Here is the star Vega, the fifth brightest star in the sky. If you’re in the Northern Hemisphere, you’ll find this beautiful bluish star by looking northeastward at mid-evening. It’s so bright that you can notice it, even when no other stars are visible. Because it is the brightest in the constellation Lyra the Harp, Vega is sometimes called the Harp Star.
Try it! Just look northeast tonight in mid-evening. You’ll see this bright bluish star shining above that horizon. From far south in the Southern Hemisphere, you can’t this star until late tonight because Vega is located so far north on the sky’s dome. Vega will reach its high point for the night around 3 a.m., at which time people in the Southern Hemisphere can see this star in the northern sky. As seen from mid-northern latitudes, the star shines high overhead at this early morning hour.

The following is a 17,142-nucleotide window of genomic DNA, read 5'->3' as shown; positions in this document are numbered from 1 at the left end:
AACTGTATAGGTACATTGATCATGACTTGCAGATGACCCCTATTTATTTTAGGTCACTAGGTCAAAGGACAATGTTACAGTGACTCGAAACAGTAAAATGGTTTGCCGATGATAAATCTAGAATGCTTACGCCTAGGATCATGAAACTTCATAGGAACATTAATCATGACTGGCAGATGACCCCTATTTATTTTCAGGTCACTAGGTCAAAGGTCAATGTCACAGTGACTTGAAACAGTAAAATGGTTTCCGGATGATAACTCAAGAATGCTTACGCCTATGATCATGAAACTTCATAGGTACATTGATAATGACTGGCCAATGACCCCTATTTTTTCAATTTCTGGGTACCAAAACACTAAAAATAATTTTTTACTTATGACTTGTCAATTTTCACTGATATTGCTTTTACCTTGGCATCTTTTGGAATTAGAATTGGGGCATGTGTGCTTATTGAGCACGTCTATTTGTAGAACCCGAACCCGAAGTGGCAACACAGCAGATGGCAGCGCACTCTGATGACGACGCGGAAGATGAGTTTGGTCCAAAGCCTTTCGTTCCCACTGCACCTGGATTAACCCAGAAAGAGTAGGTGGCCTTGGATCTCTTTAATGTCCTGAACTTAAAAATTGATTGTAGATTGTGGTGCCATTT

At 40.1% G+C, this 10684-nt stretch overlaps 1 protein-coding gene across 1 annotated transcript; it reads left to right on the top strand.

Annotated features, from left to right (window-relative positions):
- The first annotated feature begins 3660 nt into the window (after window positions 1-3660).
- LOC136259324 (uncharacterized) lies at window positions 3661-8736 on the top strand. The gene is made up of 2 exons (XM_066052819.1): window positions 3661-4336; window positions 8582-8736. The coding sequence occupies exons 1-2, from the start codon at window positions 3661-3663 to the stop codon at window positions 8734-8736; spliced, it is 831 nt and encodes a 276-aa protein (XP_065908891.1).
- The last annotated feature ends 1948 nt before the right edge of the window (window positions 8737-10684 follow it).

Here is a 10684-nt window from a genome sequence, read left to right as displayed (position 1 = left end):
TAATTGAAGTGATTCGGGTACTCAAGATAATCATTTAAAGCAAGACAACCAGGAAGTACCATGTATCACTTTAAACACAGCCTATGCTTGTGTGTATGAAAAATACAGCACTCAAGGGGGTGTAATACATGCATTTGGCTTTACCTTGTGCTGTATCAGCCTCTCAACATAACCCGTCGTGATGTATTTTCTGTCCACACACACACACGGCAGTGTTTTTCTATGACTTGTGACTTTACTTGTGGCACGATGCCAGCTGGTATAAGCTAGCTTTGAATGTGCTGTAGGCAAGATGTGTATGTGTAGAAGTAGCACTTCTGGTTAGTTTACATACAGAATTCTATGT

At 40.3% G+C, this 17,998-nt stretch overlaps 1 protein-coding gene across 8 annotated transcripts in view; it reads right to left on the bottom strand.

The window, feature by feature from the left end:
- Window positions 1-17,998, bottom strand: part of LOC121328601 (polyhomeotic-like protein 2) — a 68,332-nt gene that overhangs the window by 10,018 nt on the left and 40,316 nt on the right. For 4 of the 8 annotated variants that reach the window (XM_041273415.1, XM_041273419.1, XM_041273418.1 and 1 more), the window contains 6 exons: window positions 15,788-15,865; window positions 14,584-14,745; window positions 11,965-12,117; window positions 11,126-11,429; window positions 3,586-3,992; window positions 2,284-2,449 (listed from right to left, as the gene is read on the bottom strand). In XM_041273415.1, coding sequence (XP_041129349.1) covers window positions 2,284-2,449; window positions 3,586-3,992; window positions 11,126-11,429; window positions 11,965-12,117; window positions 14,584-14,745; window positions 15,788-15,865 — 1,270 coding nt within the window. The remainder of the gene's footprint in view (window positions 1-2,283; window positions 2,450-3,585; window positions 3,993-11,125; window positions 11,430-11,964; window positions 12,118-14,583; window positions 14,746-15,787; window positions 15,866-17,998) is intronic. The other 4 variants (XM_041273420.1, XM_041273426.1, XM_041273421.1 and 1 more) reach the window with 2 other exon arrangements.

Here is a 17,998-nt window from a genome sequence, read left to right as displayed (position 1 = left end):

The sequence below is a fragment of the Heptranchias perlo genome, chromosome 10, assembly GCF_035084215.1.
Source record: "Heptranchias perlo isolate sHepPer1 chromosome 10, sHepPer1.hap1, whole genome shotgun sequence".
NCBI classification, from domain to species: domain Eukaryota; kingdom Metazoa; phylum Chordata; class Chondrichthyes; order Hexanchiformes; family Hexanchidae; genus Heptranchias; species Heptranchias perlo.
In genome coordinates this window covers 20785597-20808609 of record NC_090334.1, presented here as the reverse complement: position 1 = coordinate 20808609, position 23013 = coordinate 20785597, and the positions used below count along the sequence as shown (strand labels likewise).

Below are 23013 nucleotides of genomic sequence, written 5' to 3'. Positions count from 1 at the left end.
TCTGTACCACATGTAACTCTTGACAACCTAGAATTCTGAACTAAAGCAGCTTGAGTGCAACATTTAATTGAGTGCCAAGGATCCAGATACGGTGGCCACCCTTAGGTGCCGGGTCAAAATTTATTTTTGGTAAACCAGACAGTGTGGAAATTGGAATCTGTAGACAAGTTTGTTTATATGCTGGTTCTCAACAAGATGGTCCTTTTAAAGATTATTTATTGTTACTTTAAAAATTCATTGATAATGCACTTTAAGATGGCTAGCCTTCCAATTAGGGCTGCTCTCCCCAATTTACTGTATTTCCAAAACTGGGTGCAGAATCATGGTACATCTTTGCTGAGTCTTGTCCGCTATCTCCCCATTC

Vega is a lovely star to come to know. When I was first learning the night sky, nearly 40 years ago, I spent hours, days, weeks, months poring over charts and books. So I sometimes came to know the names and whereabouts of certain stars before seeing them in the night sky. One soft May evening, I happened to glance toward the northeast. I was thrilled at the sight of Vega – gleaming, sapphire-blue – and surprisingly bright for being so low in the sky.
Like all stars, Vega rises earlier each day as Earth moves around the sun. So Vega will ornament our evening sky throughout the summer and fall. Although Vega is considered a late spring or summer star, it’s actually so far north on the sky’s dome that you can find it at some time during the night, nearly every night of the year.
Contrast the chart at the upper right showing the western evening sky on Wednesday, May 15 with the photo below of the western evening sky on Tuesday, May 14. Thank you for the photo, Carl!
Bottom line: It’s easy to identify the star Vega in the constellation Lyra at this time of year. Just look northeast in the evening for a bright, bluish star above the northeastern horizon.